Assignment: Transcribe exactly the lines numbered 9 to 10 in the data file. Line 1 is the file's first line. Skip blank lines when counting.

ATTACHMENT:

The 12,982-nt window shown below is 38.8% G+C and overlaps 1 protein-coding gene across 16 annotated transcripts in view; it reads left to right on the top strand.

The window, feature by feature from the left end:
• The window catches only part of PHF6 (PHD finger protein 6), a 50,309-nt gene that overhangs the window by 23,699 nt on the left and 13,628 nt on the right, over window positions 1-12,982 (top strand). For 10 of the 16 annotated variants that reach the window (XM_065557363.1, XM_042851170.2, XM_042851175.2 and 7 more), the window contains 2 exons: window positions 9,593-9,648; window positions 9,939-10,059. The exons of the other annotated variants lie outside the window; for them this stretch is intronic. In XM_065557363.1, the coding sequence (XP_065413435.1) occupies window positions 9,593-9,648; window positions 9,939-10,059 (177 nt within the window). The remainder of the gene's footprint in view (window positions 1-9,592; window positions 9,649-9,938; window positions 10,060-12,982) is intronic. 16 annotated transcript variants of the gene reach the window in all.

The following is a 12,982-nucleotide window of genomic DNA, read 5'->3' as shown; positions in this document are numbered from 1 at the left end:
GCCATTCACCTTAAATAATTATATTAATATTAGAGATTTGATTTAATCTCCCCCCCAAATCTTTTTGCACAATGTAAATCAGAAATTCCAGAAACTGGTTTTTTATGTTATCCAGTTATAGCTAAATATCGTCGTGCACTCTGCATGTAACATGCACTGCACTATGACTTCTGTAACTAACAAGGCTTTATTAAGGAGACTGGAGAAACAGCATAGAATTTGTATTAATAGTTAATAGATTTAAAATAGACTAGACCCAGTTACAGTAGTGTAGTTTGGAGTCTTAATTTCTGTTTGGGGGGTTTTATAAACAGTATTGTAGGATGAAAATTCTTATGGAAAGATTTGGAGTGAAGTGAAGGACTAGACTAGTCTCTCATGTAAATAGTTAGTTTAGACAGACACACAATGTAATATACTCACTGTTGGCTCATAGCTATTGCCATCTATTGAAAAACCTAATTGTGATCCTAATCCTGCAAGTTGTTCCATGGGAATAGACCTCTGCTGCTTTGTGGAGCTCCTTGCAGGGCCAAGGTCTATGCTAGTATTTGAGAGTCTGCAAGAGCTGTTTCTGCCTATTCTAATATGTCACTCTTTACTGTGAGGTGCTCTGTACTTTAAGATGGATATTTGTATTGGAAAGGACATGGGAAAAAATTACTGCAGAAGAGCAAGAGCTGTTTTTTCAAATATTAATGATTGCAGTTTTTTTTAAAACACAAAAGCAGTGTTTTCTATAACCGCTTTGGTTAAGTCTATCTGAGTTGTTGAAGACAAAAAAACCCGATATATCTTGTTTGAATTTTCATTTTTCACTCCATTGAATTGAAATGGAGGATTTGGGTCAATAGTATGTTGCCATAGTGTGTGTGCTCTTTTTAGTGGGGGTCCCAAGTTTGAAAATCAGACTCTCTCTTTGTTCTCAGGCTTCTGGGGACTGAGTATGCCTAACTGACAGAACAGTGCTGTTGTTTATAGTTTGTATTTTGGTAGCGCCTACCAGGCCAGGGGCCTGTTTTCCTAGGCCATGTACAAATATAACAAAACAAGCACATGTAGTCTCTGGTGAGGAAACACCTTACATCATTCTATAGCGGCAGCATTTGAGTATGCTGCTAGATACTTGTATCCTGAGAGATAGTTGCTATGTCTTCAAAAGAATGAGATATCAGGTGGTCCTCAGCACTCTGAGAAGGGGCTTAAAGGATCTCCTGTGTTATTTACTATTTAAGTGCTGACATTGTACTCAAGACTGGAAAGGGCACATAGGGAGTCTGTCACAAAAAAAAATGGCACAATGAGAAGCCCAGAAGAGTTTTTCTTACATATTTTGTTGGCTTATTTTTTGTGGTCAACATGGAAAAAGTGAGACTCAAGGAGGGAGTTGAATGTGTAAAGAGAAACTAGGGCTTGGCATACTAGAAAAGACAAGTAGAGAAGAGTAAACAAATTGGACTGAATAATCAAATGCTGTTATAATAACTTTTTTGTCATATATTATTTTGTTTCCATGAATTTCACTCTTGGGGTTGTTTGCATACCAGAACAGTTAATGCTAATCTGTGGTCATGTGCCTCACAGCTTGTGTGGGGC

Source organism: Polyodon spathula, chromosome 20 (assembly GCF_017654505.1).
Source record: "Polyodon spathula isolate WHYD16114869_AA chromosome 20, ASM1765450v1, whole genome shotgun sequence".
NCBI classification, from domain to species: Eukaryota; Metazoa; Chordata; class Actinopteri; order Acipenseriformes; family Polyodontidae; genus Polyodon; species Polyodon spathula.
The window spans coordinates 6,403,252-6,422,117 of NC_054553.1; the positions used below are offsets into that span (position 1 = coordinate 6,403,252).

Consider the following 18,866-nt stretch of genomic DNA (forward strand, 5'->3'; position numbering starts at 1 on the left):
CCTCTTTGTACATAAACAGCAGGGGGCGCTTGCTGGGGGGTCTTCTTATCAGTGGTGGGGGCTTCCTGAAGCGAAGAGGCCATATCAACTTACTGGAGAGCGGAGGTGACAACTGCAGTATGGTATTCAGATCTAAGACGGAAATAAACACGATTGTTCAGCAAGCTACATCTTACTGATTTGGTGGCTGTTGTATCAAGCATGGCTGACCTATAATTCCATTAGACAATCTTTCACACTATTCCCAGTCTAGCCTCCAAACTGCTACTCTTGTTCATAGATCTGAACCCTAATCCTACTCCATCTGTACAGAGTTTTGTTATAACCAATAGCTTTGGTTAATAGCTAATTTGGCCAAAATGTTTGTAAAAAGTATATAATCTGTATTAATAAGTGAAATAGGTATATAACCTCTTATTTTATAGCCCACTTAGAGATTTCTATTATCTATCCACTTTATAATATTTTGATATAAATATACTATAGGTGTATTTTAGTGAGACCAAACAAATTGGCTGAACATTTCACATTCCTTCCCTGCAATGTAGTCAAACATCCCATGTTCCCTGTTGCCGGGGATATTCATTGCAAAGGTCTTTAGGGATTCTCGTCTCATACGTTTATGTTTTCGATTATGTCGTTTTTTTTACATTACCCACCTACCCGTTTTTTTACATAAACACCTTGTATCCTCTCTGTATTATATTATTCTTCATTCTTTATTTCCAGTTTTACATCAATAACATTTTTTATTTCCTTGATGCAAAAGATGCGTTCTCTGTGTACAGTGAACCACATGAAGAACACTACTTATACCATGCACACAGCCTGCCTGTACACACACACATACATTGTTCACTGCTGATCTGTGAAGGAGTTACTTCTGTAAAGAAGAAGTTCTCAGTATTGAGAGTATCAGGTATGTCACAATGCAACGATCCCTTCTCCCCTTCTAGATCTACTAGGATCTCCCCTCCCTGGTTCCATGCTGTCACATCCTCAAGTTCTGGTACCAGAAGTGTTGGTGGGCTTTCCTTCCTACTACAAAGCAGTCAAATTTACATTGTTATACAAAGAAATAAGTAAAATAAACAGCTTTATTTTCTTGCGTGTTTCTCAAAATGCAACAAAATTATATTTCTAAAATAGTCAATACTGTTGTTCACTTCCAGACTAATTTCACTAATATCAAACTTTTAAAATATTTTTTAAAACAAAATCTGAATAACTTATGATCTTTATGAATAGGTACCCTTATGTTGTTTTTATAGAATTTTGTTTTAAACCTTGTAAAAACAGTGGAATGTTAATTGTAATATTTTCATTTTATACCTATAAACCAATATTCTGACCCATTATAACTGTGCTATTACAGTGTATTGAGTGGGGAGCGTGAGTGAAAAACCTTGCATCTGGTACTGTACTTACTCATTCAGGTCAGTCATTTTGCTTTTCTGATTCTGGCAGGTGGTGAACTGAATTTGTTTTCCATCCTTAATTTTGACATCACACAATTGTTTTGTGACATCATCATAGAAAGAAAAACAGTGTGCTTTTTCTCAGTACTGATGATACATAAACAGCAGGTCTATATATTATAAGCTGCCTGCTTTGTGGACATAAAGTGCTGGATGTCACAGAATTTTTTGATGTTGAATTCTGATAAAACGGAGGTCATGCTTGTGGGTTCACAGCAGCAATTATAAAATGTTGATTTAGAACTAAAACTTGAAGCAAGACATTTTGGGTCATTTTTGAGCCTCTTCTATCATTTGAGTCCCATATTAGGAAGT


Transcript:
The window spans coordinates 6,403,252-6,422,117 of NC_054553.1; the positions used below are offsets into that span (position 1 = coordinate 6,403,252).

Consider the following 18,866-nt stretch of genomic DNA (forward strand, 5'->3'; position numbering starts at 1 on the left):